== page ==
What information is considered in the review?

    A 5-year review considers all new information available at the time 
of the review. A 5-year review will consider the best scientific and 
commercial data that have become available since the current listing 
determination or most recent status review of each species, such as:
    A. Species biology, including but not limited to population trends, 
distribution, abundance, demographics, and genetics;
    B. Habitat conditions, including but not limited to amount, 
distribution, and suitability;
    C. Conservation measures that have been implemented to benefit the 
    D. Threat status and trends (see five factors under heading ``How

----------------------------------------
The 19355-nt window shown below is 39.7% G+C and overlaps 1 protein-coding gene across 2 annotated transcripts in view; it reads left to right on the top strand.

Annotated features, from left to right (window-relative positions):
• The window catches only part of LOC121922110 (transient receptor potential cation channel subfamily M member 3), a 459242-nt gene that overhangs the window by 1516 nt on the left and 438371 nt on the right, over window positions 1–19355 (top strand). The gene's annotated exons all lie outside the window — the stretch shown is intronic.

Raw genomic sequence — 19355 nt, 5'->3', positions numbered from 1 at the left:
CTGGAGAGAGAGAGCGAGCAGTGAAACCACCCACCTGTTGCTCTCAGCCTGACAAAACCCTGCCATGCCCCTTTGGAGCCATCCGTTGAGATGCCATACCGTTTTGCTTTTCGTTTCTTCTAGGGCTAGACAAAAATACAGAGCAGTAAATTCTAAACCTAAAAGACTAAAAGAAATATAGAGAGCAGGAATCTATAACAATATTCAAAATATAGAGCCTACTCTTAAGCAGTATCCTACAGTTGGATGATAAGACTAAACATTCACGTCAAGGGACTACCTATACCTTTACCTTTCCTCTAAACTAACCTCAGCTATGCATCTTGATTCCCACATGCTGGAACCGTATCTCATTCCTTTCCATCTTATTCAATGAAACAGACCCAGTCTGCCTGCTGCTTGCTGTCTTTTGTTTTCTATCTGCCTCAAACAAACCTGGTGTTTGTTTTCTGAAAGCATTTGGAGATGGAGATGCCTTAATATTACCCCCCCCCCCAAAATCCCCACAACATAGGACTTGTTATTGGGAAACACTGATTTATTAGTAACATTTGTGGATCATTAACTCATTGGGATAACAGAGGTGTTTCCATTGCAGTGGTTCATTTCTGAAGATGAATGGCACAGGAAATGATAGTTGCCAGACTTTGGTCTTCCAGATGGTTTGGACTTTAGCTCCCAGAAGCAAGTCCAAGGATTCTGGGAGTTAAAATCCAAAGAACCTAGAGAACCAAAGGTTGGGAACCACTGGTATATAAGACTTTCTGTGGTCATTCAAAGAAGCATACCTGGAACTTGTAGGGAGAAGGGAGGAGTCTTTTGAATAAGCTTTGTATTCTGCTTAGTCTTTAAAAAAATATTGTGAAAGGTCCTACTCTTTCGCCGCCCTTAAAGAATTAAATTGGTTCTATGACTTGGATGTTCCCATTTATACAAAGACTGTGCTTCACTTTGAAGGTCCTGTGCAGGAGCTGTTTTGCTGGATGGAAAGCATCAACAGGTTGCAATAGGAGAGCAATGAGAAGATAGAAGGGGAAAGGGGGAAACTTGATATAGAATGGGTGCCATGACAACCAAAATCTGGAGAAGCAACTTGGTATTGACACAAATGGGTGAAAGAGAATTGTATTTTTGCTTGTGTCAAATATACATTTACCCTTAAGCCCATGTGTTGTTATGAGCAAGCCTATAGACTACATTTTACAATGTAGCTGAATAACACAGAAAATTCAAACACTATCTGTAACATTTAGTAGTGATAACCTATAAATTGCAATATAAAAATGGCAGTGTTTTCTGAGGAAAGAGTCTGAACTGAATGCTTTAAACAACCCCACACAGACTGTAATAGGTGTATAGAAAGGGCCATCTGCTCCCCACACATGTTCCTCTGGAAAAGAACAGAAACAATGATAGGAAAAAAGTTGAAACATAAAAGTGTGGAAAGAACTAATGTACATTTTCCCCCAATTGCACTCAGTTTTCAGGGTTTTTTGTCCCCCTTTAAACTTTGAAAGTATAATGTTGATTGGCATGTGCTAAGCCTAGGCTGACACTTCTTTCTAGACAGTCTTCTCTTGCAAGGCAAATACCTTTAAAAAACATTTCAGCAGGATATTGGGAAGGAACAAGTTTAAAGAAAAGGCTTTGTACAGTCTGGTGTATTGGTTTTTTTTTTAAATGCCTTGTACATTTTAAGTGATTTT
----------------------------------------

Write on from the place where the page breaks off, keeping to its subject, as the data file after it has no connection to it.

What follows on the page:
do we determine whether a species is endangered or threatened?''); and
    E. Other new information, data, or corrections, including but not 
limited to taxonomic or nomenclatural changes, identification of 
erroneous information contained in the List, and improved analytical 

Specific information Requested for the Boulder Darter, Cumberland 
Pigtoe, Orangefoot Pimpleback, White Wartyback, and Rock Gnome Lichen

    We are especially interested in obtaining information about the 
present condition of the species' habitats, recovery of degraded 
habitats, threats to extant populations, discovery of new populations, 
or rediscovery of populations thought to be extirpated. We are also 
interested in information about ongoing or successfully completed 
recovery activities. We specifically request information regarding the 
current distribution of the

[[Page 54059]]

species throughout their ranges and the status of extant populations.

Definitions Related to This Notice

    The following definitions are provided to assist those persons who